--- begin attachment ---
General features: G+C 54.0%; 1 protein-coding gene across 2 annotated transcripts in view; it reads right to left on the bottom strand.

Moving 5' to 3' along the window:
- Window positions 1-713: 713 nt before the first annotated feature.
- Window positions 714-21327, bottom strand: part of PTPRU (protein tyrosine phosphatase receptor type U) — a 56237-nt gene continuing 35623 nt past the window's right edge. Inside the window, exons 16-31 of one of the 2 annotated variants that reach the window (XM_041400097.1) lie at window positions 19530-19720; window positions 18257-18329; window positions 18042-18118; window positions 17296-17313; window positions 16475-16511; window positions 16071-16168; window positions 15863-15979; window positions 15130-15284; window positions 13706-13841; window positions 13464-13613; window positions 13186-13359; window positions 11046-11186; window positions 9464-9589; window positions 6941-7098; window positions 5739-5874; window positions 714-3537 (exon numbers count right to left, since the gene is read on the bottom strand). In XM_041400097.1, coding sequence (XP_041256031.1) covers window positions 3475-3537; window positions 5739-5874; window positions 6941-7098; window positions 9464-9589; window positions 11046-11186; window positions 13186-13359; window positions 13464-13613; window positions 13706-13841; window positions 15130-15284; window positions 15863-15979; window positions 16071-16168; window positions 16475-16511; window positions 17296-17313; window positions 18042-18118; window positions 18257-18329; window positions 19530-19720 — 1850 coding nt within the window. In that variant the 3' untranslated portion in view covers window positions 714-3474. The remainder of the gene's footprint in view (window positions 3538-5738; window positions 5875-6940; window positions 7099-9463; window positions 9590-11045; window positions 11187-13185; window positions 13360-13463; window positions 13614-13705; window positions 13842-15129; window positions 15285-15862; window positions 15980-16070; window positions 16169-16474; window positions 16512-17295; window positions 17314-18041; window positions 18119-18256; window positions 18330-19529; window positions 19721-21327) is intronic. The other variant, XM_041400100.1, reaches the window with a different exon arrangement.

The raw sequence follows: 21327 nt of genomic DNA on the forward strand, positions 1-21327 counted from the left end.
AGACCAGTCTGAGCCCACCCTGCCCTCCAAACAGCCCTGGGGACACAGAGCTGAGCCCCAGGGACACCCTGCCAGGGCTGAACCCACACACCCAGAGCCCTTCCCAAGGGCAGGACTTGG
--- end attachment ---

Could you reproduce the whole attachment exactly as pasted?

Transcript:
General features: G+C 54.0%; 1 protein-coding gene across 2 annotated transcripts in view; it reads right to left on the bottom strand.

Moving 5' to 3' along the window:
- Window positions 1-713: 713 nt before the first annotated feature.
- Window positions 714-21327, bottom strand: part of PTPRU (protein tyrosine phosphatase receptor type U) — a 56237-nt gene continuing 35623 nt past the window's right edge. Inside the window, exons 16-31 of one of the 2 annotated variants that reach the window (XM_041400097.1) lie at window positions 19530-19720; window positions 18257-18329; window positions 18042-18118; window positions 17296-17313; window positions 16475-16511; window positions 16071-16168; window positions 15863-15979; window positions 15130-15284; window positions 13706-13841; window positions 13464-13613; window positions 13186-13359; window positions 11046-11186; window positions 9464-9589; window positions 6941-7098; window positions 5739-5874; window positions 714-3537 (exon numbers count right to left, since the gene is read on the bottom strand). In XM_041400097.1, coding sequence (XP_041256031.1) covers window positions 3475-3537; window positions 5739-5874; window positions 6941-7098; window positions 9464-9589; window positions 11046-11186; window positions 13186-13359; window positions 13464-13613; window positions 13706-13841; window positions 15130-15284; window positions 15863-15979; window positions 16071-16168; window positions 16475-16511; window positions 17296-17313; window positions 18042-18118; window positions 18257-18329; window positions 19530-19720 — 1850 coding nt within the window. In that variant the 3' untranslated portion in view covers window positions 714-3474. The remainder of the gene's footprint in view (window positions 3538-5738; window positions 5875-6940; window positions 7099-9463; window positions 9590-11045; window positions 11187-13185; window positions 13360-13463; window positions 13614-13705; window positions 13842-15129; window positions 15285-15862; window positions 15980-16070; window positions 16169-16474; window positions 16512-17295; window positions 17314-18041; window positions 18119-18256; window positions 18330-19529; window positions 19721-21327) is intronic. The other variant, XM_041400100.1, reaches the window with a different exon arrangement.

The raw sequence follows: 21327 nt of genomic DNA on the forward strand, positions 1-21327 counted from the left end.
AGACCAGTCTGAGCCCACCCTGCCCTCCAAACAGCCCTGGGGACACAGAGCTGAGCCCCAGGGACACCCTGCCAGGGCTGAACCCACACACCCAGAGCCCTTCCCAAGGGCAGGACTTGG